The lack of a regulatory regime for fire services and inspections in First Nations means there are no minimum requirements, Stan Beardy said, so the federal government isn't held to account for its "inadequate" funding.
The deaths of two toddlers in a house fire on Makwa Sahgaiechcan First Nation in Saskatchewan last week is renewing calls for improved fire safety in First Nations communities. A funeral for the children is planned for Monday.
"First Nations people — the parents, the grandparents — love their children like everybody else," Beardy said. "We have to continue to create this awareness that all life matters, including First Nations children."
Ottawa spends approximately $26.3 million annually on fire protection services for more than 600 First Nations in Canada. That level of funding means no First Nation in Ontario has been able to purchase fire equipment since 2012, Beardy said.
"If there's no fire equipment on First Nations, if there's no reporting requirements for fire protection, if there's no fire inspections, how do you ensure you're meeting some standard to make sure there's safety?" he asked.
National chief seeks meeting
A First Nations fire protection strategy was developed in 2010 with the then-department of Indian and Northern Affairs Canada committing to "collect and analyze data on fire protection services for on-reserve and comparable off-reserve communities."
CBC News asked the department — now Aboriginal Affairs and Northern Development — for the results of that data collection and analysis. No one from the department has responded to that request.
The national chief of the Assembly of First Nations sent a letter to the minister of Aboriginal Affairs on Friday, asking for a meeting to talk about the "crisis" in fire safety.
Perry Bellegarde said he wants the federal government to lift it's two per cent cap on First Nations funding so that "critical needs" such as housing and infrastructure can be met.
"Our people have suffered long enough," Bellegarde said in the letter.
Make-shift wood stoves
Fire hazards often peak during the winter months in isolated First Nations where most families rely on wood stoves to heat their homes, Beardy said.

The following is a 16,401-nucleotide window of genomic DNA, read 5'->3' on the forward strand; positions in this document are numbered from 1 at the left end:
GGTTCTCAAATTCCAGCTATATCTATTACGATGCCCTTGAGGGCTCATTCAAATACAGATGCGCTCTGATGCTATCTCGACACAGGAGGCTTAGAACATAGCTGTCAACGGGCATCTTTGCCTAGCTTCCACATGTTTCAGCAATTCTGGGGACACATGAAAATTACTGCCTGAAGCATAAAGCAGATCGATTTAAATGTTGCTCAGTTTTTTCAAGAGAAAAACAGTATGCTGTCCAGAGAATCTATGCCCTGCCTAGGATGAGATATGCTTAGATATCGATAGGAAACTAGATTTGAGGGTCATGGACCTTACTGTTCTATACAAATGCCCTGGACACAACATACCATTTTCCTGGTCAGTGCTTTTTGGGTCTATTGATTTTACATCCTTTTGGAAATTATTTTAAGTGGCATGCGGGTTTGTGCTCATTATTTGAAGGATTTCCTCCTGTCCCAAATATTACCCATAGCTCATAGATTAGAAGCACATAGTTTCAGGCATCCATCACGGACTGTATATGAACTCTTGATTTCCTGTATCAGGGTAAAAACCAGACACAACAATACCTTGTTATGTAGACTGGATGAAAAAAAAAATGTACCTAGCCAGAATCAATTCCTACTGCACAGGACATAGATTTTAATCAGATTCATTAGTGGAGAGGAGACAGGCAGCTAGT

Community leaders in Mishkeegogamang First Nation, 320 kilometres north of Thunder Bay, raised concerns about over-crowded and poorly constructed homes after a house fire in February 2014 killed four people, including two children.
Most of Mishkeegogamang’s homes are equipped with a wood-burning stove that looks like an oil barrel, hooked up to a chimney. There’s a hole on top through which logs can be placed, and a hole at the bottom of the barrel for air intake.
The stove is usually located near the only door to the house, in a shared area such as a kitchen or living room, blocking a safe exit should the fire in the stove get out of control.
The dependence on wood stoves is a "fact of life" in communities with no other affordable heat source, Beardy said.
The regional chief said there is a solution to solving the fire safety concerns and saving lives.
"We need to look at our own economic base, a viable economic base," Beardy said. "The only way to make that happen is to make sure we have a share of revenues coming from our lands and resources — resource-revenue sharing with the other levels of government.
"Then we would have greater responsibility and jurisdiction in terms of how we would run our services in our communities to make sure the safety and well-being of our people," he said.
Meanwhile, a woman from Ajax, Ont., near Toronto, has launched a fund-raising campaign for the family of the children killed in fire at Makwa Sahgaiehcan First Nation.
Jennifer Hartley said she read a news story about the fire and "cannot even imagine having to face this awful tragedy," so she started a gofundme campaign. She said any money raised will be given to the family to cover funeral costs.
On Sunday Hartley said she had raised more than $3,000.